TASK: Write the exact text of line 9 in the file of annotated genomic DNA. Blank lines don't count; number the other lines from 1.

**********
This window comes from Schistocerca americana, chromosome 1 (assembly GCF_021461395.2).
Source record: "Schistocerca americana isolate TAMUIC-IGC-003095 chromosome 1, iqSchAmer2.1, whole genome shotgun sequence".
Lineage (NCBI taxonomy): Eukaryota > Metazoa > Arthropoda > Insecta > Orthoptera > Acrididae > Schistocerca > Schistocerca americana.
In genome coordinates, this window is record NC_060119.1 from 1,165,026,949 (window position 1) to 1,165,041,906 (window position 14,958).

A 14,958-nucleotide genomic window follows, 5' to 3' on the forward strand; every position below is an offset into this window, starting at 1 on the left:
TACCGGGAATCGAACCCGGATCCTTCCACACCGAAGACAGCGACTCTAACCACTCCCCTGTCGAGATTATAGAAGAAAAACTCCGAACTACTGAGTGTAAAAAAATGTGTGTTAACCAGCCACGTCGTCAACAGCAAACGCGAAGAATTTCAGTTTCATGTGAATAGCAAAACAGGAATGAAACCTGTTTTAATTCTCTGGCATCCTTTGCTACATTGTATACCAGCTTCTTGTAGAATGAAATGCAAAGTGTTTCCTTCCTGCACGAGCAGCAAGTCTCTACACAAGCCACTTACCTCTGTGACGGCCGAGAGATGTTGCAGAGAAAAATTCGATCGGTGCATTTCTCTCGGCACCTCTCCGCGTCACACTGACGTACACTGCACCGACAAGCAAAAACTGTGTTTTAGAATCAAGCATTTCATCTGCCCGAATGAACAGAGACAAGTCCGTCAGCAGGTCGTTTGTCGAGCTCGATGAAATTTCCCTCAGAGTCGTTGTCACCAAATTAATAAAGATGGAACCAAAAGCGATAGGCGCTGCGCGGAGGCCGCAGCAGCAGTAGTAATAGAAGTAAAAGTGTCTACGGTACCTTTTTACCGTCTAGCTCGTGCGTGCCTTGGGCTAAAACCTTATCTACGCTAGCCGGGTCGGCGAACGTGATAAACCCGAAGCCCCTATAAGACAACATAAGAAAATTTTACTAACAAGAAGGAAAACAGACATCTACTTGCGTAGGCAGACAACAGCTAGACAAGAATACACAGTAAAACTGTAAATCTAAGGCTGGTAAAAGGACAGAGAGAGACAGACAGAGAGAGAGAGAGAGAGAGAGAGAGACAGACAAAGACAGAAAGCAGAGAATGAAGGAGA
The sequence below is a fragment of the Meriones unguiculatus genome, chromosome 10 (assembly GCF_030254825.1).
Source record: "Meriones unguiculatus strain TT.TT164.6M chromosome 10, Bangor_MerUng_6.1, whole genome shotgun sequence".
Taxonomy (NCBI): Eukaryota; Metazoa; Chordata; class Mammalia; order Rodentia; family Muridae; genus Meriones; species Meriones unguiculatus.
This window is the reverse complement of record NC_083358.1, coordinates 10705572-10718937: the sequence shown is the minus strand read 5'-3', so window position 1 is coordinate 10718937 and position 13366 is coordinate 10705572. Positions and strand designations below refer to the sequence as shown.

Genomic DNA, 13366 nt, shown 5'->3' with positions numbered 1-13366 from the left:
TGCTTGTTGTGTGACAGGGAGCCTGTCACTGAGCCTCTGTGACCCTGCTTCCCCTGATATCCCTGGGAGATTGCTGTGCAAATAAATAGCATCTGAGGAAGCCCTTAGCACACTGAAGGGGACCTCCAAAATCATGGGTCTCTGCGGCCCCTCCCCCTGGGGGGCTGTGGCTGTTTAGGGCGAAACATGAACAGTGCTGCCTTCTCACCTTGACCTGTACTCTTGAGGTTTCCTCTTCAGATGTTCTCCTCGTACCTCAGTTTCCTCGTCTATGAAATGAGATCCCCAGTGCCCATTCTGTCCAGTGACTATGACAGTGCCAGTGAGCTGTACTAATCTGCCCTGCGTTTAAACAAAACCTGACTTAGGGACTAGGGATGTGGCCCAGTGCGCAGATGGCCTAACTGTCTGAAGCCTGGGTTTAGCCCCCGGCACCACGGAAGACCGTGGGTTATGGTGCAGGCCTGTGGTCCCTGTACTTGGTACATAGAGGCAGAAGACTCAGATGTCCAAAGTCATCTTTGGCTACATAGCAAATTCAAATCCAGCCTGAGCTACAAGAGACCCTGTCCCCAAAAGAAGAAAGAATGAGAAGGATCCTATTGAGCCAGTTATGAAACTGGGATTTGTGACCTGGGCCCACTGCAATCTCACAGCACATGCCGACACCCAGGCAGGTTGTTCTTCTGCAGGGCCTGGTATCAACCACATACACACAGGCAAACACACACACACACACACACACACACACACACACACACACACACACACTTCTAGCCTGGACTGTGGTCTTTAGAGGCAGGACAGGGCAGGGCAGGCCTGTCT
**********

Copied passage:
Taxonomy (NCBI): Eukaryota; Metazoa; Chordata; class Mammalia; order Rodentia; family Muridae; genus Meriones; species Meriones unguiculatus.